Practical advice from new joint paper on professional skepticism: It’s a case of asking the right questions

Audit inspectors frequently comment on whether or not an audit appears to have been performed with appropriate professional skepticism – a key component of a high-quality audit.

Audit inspectors frequently comment on whether or not an audit appears to have been performed with appropriate professional skepticism – a key component of a high-quality audit. But how does an auditor demonstrate that he or she had this mindset when performing the audit?

Answering this question is the focus of the paper, Practical Ways to Improve the Exercise and Documentation of Professional Skepticism in an ISA Audit, issued jointly by the auditing and assurance staff at the Chartered Professional Accountants of Canada and the Institute of Chartered Accountants in Australia.

The paper notes that throughout the International Standards on Auditing (ISAs), which have been adopted in Canada with minimal amendments, there is an emphasis on the importance of professional skepticism in critically assessing audit evidence. This includes questioning contradictory audit evidence, and the reliability of documents and responses to inquiries and other information obtained from management and those charged with governance. The ISAs explain that there is no one way to document an auditor’s professional skepticism, so the paper offers a practical approach on how it can be done.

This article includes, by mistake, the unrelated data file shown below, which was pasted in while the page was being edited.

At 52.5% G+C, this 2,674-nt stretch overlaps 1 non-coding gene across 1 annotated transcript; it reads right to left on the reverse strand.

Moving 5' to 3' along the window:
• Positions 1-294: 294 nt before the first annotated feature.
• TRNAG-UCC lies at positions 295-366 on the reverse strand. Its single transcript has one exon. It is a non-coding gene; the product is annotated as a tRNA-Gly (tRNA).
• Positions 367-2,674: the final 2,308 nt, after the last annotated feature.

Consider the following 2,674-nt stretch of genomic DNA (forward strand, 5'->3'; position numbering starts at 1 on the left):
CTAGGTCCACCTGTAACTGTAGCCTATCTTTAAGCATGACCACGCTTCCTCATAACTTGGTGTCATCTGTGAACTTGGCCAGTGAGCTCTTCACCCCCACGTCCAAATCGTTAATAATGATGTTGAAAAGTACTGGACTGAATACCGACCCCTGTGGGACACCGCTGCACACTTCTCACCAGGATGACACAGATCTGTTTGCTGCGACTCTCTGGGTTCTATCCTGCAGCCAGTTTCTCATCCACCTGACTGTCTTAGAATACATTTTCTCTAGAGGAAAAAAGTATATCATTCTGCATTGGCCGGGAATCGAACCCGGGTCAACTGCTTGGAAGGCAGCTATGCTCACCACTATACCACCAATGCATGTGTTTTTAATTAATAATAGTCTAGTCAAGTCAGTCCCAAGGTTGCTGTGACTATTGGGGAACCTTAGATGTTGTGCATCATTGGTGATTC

The approach in the paper reflects that:

  • members of the engagement team, and others providing assistance on the audit, play different roles in relation to exercising professional skepticism; and
  • there are challenges to enhancing the exercise and documentation of professional skepticism, for example:
    • clearly linking the exercise of professional skepticism with the sufficiency and appropriateness of evidence obtained
    • promoting the exercise of professional skepticism throughout the engagement
    • reinforcing the interaction among senior and junior staff to encourage the exercise of professional skepticism
    • avoiding unnecessary documentation
The paper sets out a series of questions designed to reflect the different roles and levels of those involved in an engagement, including considerations and examples to elaborate on the questions presented. Suggestions are provided as to how the responses to the questions posed may be documented.

The paper recognizes that practice may evolve and encourages feedback to help refine the questions and assist in identifying the best means of demonstrating the exercise of professional skepticism in an effective manner. I believe that positioning the paper in this way is appropriate because there is no one best way of addressing this complex issue. Letting best practices evolve and be shared broadly will ultimately enhance Canadian audit quality. I hope that auditors answer the call for feedback.

Keep the conversation going….what are your views on the approach in the paper? Do you think you can apply it in your practice? How could it be improved?

Post a comment below; or email me directly.


Conversations about Audit Quality is designed to create an exchange of ideas on global audit quality developments and issues and their impact in Canada.

About the Author

Eric Turner, CPA, CA

Director, Auditing and Assurance Standards, CPA Canada


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